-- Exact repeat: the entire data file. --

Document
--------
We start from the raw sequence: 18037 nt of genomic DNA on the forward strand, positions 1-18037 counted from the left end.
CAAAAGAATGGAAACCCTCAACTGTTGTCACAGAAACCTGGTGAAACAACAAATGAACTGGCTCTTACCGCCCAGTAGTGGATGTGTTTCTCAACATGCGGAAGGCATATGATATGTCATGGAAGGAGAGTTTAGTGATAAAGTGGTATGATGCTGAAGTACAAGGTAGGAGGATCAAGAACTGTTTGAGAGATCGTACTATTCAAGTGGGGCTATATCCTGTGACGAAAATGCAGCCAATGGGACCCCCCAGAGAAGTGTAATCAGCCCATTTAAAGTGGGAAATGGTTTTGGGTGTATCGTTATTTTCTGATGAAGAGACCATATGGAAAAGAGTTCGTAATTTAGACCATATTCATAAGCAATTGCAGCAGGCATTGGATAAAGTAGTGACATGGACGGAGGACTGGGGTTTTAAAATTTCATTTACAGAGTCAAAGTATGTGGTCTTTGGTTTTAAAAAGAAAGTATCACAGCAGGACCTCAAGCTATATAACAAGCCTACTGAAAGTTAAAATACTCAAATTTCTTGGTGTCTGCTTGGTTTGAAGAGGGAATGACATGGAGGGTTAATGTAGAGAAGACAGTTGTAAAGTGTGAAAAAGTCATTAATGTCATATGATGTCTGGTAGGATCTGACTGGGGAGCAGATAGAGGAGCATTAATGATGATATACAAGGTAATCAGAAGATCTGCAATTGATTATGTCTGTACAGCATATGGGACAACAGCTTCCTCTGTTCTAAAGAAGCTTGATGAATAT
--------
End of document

We start from the raw sequence: 18037 nt of genomic DNA on the forward strand, positions 1-18037 counted from the left end.
CAAAAGAATGGAAACCCTCAACTGTTGTCACAGAAACCTGGTGAAACAACAAATGAACTGGCTCTTACCGCCCAGTAGTGGATGTGTTTCTCAACATGCGGAAGGCATATGATATGTCATGGAAGGAGAGTTTAGTGATAAAGTGGTATGATGCTGAAGTACAAGGTAGGAGGATCAAGAACTGTTTGAGAGATCGTACTATTCAAGTGGGGCTATATCCTGTGACGAAAATGCAGCCAATGGGACCCCCCAGAGAAGTGTAATCAGCCCATTTAAAGTGGGAAATGGTTTTGGGTGTATCGTTATTTTCTGATGAAGAGACCATATGGAAAAGAGTTCGTAATTTAGACCATATTCATAAGCAATTGCAGCAGGCATTGGATAAAGTAGTGACATGGACGGAGGACTGGGGTTTTAAAATTTCATTTACAGAGTCAAAGTATGTGGTCTTTGGTTTTAAAAAGAAAGTATCACAGCAGGACCTCAAGCTATATAACAAGCCTACTGAAAGTTAAAATACTCAAATTTCTTGGTGTCTGCTTGGTTTGAAGAGGGAATGACATGGAGGGTTAATGTAGAGAAGACAGTTGTAAAGTGTGAAAAAGTCATTAATGTCATATGATGTCTGGTAGGATCTGACTGGGGAGCAGATAGAGGAGCATTAATGATGATATACAAGGTAATCAGAAGATCTGCAATTGATTATGTCTGTACAGCATATGGGACAACAGCTTCCTCTGTTCTAAAGAAGCTTGATGAATAT